Broadband network should be publicly owned, committee finds

Oireachtas urges cost/benefit study and more oversight in move that may delay rollout

“It is a cause for concern that the operator will recoup its money within seven to eight years, will carry very little risk thereafter and retain full ownership while at the same time the State will have invested almost €3 billion with no ownership rights.” Photograph: Andrew Matthews/PA

“It is a cause for concern that the operator will recoup its money within seven to eight years, will carry very little risk thereafter and retain full ownership while at the same time the State will have invested almost €3 billion with no ownership rights.” Photograph: Andrew Matthews/PA

 

The national broadband network should remain in public ownership and a cost/benefit analysis of the plan should be carried out, an Oireachtas committee report has found.

The Committee on Communications finalised its report into the €3 billion National Broadband Plan on Tuesday with members voting against an attempt by Fine Gael to recommend that the contracts be signed as soon as possible.

Fine Gael members of the committee said they were “disappointed” at the findings. While a spokesman for the Department of Communications said the recommendations would be considered, a Government source said the “sum total” would mean “abandoning the current process” which could “add years of delay”.

The report recommends that the broadband network, once delivered, should be retained in State ownership.

Under the current plan, the State will not own it at the end of the contract.

“We assume that the final value of the asset to the bidder will be around €455 million. As the State will be providing the vast majority of the capital to pay for the development of this asset, it is hard to justify why the ownership should not in the end revert to the State,” the report states.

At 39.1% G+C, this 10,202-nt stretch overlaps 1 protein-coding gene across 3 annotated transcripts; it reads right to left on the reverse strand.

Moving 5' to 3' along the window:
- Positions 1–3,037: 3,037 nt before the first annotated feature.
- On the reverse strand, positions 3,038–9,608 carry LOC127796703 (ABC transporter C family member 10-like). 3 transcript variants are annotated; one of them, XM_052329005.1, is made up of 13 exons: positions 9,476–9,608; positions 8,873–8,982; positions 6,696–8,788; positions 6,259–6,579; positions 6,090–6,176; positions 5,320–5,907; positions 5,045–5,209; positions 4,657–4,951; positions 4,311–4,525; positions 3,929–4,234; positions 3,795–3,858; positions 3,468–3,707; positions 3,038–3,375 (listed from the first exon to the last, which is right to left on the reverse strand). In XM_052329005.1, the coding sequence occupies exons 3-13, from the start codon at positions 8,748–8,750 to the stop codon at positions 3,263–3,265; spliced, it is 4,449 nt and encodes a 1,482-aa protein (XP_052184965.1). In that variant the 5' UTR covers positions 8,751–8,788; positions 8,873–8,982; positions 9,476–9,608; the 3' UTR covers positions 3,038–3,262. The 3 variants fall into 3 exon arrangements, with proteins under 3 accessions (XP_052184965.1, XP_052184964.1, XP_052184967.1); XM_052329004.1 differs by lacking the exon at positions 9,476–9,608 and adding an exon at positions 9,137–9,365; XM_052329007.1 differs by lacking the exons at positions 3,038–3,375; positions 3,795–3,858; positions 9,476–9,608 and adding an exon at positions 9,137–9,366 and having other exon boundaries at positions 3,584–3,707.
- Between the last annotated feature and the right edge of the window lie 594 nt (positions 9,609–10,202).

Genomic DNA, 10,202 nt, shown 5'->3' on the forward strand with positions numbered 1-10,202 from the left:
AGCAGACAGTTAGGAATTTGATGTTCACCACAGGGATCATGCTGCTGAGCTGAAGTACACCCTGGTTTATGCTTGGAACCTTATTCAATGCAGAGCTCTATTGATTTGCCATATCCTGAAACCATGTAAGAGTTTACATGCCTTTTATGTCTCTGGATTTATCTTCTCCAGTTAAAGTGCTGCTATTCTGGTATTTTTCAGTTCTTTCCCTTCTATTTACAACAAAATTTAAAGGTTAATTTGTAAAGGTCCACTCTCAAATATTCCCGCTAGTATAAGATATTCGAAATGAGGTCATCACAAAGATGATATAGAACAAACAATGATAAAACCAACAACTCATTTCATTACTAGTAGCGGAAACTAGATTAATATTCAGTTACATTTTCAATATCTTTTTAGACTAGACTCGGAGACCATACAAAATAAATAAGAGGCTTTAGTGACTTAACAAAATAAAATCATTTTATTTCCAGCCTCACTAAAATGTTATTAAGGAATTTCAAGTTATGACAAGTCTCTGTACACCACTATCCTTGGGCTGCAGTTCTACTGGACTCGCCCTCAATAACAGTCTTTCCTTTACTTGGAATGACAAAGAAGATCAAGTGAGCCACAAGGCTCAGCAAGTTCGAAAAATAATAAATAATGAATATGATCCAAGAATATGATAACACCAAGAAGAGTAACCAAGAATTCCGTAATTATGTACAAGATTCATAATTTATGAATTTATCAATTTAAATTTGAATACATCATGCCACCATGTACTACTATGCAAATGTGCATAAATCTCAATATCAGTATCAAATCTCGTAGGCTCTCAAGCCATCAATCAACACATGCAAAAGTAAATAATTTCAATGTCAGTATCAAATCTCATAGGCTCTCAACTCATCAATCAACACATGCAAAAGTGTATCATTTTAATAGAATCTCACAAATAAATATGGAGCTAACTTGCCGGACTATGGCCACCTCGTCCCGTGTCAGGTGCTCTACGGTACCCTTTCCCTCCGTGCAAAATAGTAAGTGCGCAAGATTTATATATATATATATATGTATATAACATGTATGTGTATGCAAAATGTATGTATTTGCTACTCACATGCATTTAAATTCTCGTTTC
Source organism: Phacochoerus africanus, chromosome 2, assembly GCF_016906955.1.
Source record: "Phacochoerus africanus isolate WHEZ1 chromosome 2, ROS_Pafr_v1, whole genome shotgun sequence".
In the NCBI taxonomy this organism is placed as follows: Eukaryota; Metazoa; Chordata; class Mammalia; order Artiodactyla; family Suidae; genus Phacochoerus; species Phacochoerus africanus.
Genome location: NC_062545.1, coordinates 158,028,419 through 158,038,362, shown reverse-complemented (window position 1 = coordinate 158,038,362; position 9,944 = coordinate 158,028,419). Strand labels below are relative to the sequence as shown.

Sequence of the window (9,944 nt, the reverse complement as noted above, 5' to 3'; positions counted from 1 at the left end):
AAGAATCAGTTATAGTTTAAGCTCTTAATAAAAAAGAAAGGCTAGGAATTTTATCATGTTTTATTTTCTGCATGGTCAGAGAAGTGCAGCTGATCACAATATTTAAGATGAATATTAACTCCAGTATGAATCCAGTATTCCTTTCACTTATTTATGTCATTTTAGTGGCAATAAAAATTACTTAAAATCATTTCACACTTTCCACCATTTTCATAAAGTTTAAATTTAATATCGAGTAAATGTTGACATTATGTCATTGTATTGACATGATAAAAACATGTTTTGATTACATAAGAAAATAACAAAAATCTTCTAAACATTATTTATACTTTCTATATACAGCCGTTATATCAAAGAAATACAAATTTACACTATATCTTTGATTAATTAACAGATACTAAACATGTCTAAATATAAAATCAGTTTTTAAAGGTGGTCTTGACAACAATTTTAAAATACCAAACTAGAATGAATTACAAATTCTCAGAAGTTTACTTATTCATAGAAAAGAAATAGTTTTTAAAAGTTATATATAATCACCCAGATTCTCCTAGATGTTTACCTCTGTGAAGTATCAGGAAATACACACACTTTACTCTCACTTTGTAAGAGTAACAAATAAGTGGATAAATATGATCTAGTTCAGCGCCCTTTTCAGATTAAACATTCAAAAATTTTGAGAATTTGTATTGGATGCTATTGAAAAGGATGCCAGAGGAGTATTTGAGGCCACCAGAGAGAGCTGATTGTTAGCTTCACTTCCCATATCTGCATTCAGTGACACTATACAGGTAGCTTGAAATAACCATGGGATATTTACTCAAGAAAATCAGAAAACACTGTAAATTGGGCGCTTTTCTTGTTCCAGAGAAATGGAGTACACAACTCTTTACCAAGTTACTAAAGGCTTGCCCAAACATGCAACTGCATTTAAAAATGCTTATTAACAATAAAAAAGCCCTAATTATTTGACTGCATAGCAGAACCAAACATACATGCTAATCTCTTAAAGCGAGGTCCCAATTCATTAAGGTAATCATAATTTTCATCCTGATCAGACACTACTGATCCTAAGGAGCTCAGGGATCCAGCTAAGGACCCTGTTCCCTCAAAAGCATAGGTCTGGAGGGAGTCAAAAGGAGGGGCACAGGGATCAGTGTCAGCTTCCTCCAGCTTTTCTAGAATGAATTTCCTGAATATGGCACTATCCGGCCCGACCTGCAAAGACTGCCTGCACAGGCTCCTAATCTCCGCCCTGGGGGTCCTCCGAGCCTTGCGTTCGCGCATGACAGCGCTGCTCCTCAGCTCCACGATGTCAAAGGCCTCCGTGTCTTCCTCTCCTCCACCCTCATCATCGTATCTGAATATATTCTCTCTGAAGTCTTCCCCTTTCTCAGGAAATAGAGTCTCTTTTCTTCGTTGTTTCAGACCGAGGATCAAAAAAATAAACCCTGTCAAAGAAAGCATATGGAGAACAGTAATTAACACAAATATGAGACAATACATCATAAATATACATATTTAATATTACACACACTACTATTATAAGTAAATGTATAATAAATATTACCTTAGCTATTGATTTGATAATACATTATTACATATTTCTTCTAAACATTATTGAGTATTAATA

It found “It is a cause for concern that the operator will recoup its money within seven to eight years, will carry very little risk thereafter and retain full ownership while at the same time the State will have invested almost €3 billion with no ownership rights.

Tender design

“The private sector risk in this project is practically non-existent, undermining the rationale for the design of the tender.”

The document also says that the original terms of the tender were too narrow, “excluding other viable options”.

The committee has also recommended that the Government drastically increase its oversight of the plan.

“The taxpayers’ interests will not be served by having only one member of a board of eight. It needs to be at the very least 60:40 ministerial appointees.”

Fianna Fáil succeeded in passing a recommendation that the Government should commission an external, independent review on whether its proposals and the costs are the only viable option. This would take about three months.

The chairman of the Fine Gael parliamentary party, Martin Heydon, said he believes the recommendations, if adopted, could delay the rollout of broadband by five years.

“Now is the time for political honesty. Either we roll out broadband under this plan or we don’t. A fundamental change to the plan, as recommended in some of the recommendations, cannot be made without cancelling this procurement process and starting again. To start again could take five years.”

Rural Ireland

A spokesman for the Department of Communications said “the Government is committed to delivering high-speed broadband to over 500,000 premises and one million people”.

“The Government believes that those people, who live mostly in rural Ireland, should not be left behind.

“The Government in May 2019 approved the appointment of National Broadband Ireland as the preferred bidder. Work continues on finalising the contract. The department will consider the report of the Joint Oireachtas Committee once it has been published.”

Green Party leader Eamon Ryan said the Government should heed the recommendations contained in the report.

“Our own key recommendations were to retain the network in public ownership and to ensure that the cost of connecting to new homes is covered by the householder as a condition of any planning permission.

“The ball is back in the Government’s side of the court. It will not be easy for them to accept any proposed changes but, with sufficient political will, it should be possible to both get a better return for the exchequer and deliver for rural Ireland.”